WENATCHEE — Big area employers that offer generous healthcare plans are already studying how a tax created by the Affordable Care Act could result in higher costs or reduced coverage for their employees, starting in 2018.
Counties, cities, school districts and other employers with powerful employee unions could be the most affected.
“I don’t want to say, ‘The sky is falling. The sky is falling,’ because it’s probably not, but if everything stands as it is now, we’re probably going to have some problems to resolve,” Cathy Mulhall, Chelan County administrator, said Wednesday of the so-called “Cadillac Tax.”
A key mechanism for funding Obamacare, the Cadillac tax imposes a 40-percent excise tax on annual healthcare premiums that exceed $10,200 for the individual and $27,500 for families.
The tax is charged only on the portion of the premium that exceeds those thresholds.
Mulhall said that about 18 of the total 406 employees enrolled in county-provided health insurance have health plans generous enough to be affected by the tax, if it were in effect today. But with annual increases in healthcare premiums, virtually all employees would be affected by 2018, when the tax actually takes effect, she said.
That’s because health insurance premiums are expected to increase at a much faster annual rate than the tax thresholds, meaning the tax affects more and more recipients of employee-provided health insurance over time.
Mulhall estimates that the tax could add $428,000 or more to the county’s annual costs for employee health insurance if premiums increase by 8 percent per year between now and 2018. This year, healthcare costs at the county are expected to increase only 4 percent, she said.
The county became a healthcare “self insurer” this year in an effort to reduce costs overall. It covers its employees’ healthcare costs with its own funds rather than paying an insurance provider.
The county’s contribution to each employee’s healthcare plan is currently capped at $600 per month, she said. That’s enough to keep employee contributions to a slim $12 per month for the lowest-cost plan or $179 per month for its top-of-the-line plan.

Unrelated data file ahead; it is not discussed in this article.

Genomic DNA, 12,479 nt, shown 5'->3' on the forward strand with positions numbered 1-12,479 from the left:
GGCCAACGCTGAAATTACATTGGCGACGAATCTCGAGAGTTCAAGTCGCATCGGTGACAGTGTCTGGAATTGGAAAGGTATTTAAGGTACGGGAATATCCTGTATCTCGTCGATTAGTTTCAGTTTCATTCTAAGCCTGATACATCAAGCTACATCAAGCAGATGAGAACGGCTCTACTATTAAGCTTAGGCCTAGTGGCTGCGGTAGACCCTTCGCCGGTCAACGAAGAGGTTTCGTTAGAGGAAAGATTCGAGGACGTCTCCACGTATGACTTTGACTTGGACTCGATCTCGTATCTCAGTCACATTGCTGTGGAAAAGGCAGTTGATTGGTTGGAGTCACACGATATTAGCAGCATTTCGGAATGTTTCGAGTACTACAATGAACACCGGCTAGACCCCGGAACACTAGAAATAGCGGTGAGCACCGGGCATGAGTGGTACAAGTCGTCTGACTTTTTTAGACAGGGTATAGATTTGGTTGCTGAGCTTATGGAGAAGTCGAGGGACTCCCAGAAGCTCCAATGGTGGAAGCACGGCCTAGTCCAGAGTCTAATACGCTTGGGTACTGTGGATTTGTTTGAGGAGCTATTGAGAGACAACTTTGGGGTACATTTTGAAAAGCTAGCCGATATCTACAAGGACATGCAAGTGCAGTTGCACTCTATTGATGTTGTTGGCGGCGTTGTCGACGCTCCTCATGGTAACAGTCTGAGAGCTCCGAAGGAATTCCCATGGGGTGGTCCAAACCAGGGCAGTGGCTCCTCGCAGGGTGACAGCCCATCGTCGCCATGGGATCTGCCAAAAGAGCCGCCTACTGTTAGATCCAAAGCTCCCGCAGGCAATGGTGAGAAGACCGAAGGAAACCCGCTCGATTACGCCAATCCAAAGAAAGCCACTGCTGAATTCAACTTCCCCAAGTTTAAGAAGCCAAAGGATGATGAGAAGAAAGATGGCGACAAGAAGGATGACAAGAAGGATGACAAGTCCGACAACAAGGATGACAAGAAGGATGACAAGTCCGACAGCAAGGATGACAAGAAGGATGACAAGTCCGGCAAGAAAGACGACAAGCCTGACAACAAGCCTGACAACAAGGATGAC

“Counties, cities and schools are the ones I’ve seen most concerned about this,” Kristine Loomis, a partner at Cordell, Neher & Company, a Wenatchee accounting firm, said Wednesday. “It could push employers to change their insurance offerings.”
The Cadillac tax is one of about a dozen new taxes created to help the act pay for itself, Loomis said.
Many of these smaller taxes have already taken effect, but national news reports point to the Cadillac tax as the biggest expected revenue source. The federal government’s own estimates show that the Affordable Care Act won’t break even without it, the reports say.
Forbes magazine reported in August that national labor unions successfully lobbied to delay the tax until 2018, fearing impacts on their own members.
With so much uncertainty swirling about what Affordable Care Act will look like in a year, much less four years, Loomis said it’s still too soon for many administrators to be completely focused on its potential affects.
“It’s kind of hard to get too wound up about what we’re going to see in 2018, because of what we’ve seen so far,” said Loomis, referring to a one-year deferral from the act already approved for big employers. She said widespread opposition to the act could lead to more changes.
“I can’t say don’t keep it on your radar,” she said. “It’s going to be interesting to see how it shakes out in the next year and a half.”
Officials for the city of Wenatchee, the North Central Educational Services District and the Chelan County PUD all say they are still studying potential affects of the tax.
At Chelan County, Mulhall said the take-effect date may seem distant, but with county union contracts that could be negotiated for up to six years, the tax is something she needs to start thinking about and planning for now.
“We’re trying to be pretty mindful of it as we’re looking at our benefits and cost structure,” Mulhall said, pointing to a need to educate employees about how they could be affected. “Obviously, congress could do a lot between now and then.”